7 Tips of the Chief Customer Officer

The transition to a customer-centric organization will transform many Chief Revenue Officers into Chief Customer Officers. As organizations realize that the customer experience and relationship is the asset that leads to revenues, CROs will shift focus from the revenues themselves, to the customers that deliver it. For CROs making this transition, it may feel like unfamiliar territory..... Read the complete post on Forbes.

Chief Revenue Officer: A Failed Experiment or an Evolutionary Step?

The clash between marketing and sales departments has fostered the growing popularity of a new position – the Chief Revenue Officer – to bring the finger-pointing under wraps and align the two functions under shared revenue goals.   In theory, the CRO role makes sense. It allows the CEO to delegate marketing and sales alignment to someone with experience under both functions to optimize the teams and manage differing charters, personalities and performance metrics. Many Chief Executive Officers have risen through the sales ranks. They may not fully understand the charter of marketing and are prone to take sales’ side in arguments, instead of creating an environment for collaboration.   In the best of cases, Chief Revenue Officers have gotten sales and marketing to stop blaming each other for lost revenue opportunities and created a customer-focused attitude, aligning both departments with customers rather than lead numbers and superficial metrics.   But in most cases CROs have made matters worse. Instead of leading both functions to a shared, common-sense vision of serving the customer, they inevitably play mediator between two warring sides. Like the CEOs before them, the favor of the CRO is won by sales, who has a more direct way of measuring their influence on revenues. The CRO role has developed into giving sales a seat at the C-suite – almost like a Chief Sales Officer.   The CRO is not dead however, it is an experiment and an intermediary step to the Chief Customer Officer position. As progressive companies realize that it’s more effective to focus on the customer experience, relationship, satisfaction and loyalty that drives revenues than on the numbers themselves, Chief Revenue Officers will inevitably become Chief Customer Officers.   Most Fortune 100 companies are at some stage of the transformation to a customer-centric organization. From strategic planning to job description and performance metrics, enterprises are retooling themselves to align with customer expectations. In this transformation, it’s natural for CROs to move into the position of a Chief Customer Officer (CCO) that manages the lifecycle of the customer experience from marketing, to sales and support.   Only by stitching together these functions into a cohesive fabric can companies consistently deliver experiences and nimbly change in lock step with their customers.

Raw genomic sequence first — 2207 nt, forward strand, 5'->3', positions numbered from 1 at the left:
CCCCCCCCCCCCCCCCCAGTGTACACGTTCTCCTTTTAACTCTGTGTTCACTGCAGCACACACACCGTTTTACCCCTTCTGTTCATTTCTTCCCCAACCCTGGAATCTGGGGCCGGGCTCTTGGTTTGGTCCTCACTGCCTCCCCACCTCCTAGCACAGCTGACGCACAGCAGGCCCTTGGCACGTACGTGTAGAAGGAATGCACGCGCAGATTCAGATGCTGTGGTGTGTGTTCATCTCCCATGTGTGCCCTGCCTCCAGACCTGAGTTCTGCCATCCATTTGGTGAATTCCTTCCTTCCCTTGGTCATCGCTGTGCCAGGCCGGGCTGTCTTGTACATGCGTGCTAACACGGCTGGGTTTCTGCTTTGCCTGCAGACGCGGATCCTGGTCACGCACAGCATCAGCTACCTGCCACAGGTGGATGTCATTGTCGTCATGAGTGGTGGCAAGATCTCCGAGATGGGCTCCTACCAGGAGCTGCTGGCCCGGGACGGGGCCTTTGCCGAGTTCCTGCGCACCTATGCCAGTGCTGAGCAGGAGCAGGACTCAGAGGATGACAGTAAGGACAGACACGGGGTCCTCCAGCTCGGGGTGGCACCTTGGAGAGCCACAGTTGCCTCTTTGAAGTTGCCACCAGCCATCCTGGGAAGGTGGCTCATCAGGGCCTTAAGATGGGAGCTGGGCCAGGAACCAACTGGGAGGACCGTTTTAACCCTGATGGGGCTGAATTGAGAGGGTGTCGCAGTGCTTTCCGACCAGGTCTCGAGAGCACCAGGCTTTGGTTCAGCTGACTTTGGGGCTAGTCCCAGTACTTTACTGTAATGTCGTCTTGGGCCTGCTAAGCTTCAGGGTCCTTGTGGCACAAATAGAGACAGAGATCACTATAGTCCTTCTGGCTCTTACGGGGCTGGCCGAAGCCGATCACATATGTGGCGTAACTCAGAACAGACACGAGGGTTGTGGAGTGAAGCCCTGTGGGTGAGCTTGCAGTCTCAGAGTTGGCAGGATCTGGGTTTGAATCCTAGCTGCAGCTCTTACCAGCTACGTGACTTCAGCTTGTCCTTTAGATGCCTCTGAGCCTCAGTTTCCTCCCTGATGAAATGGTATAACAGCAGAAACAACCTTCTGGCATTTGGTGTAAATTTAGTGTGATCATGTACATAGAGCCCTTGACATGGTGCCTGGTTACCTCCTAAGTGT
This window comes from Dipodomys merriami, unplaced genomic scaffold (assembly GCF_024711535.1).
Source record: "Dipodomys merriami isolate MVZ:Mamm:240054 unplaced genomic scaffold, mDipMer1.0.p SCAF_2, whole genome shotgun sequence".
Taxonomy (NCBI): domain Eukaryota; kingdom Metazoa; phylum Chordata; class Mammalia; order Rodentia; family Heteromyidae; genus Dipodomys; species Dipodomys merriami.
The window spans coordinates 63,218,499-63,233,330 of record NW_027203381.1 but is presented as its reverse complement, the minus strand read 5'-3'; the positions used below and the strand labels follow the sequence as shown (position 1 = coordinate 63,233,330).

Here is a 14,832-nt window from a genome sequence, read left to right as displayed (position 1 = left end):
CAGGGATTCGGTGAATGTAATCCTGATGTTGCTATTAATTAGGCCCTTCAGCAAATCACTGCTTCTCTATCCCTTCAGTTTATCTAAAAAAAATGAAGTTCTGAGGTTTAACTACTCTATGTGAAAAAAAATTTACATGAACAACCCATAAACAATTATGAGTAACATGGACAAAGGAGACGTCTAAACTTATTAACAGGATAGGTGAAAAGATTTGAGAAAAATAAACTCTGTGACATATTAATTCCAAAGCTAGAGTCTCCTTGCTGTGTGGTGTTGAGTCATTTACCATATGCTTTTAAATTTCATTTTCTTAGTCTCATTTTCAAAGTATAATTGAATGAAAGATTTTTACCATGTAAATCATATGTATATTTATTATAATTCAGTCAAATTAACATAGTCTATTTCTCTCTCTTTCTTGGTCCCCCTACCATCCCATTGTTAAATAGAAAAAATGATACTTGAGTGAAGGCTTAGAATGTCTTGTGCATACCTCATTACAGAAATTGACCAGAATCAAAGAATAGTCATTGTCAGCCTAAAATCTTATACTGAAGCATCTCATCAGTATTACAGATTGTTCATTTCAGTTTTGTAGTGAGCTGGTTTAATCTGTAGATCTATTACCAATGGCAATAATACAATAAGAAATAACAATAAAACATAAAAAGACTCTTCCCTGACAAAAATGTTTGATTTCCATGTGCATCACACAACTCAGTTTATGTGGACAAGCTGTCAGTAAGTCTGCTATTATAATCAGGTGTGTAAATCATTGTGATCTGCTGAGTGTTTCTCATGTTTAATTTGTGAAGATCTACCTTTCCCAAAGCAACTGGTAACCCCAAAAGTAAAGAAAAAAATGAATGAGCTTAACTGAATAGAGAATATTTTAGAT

Is Your 2013 Planning a Budget Battle? Try Something New – Preference Marketing

It’s budget season for most companies and a key part of the process is balancing revenue targets with investment levels. We all know how the story plays out; it’s always a fight leaving all involved bruised and sore with a good amount of lost trust. Oddly, people wonder why Sales and Marketing don’t get along? The irony is that both Sales and Marketing are wrong..... Read the complete post on Forbes.

Four Things Fortune 100 Buyers Wished You’d Do

Most sellers are product-feature obsessed while their Fortune 100 buyers are relationship focused. In a recent study conducted on how companies purchase technology we found that Fortune 100 organizations place more importance on the quality of their vendor relationships than how well the product or service performs. Fortune 100 buyers are frustrated with the state of their vendor relationships ..... Read the complete post on Forbes.

Social ROI Is Not A Myth, Just Ask TD Bank Group

Early social businesses will tell you that the place to start is NOT with your customers. Instead start by replacing inefficient internal processes with social-based practices supported by technology. TD Bank Group is a good example of how to drive ROI. The Bank realized that to effectively compete it needed to evolve beyond social media. It had to become a social business and the place to start was ..... Read the complete post on Forbes.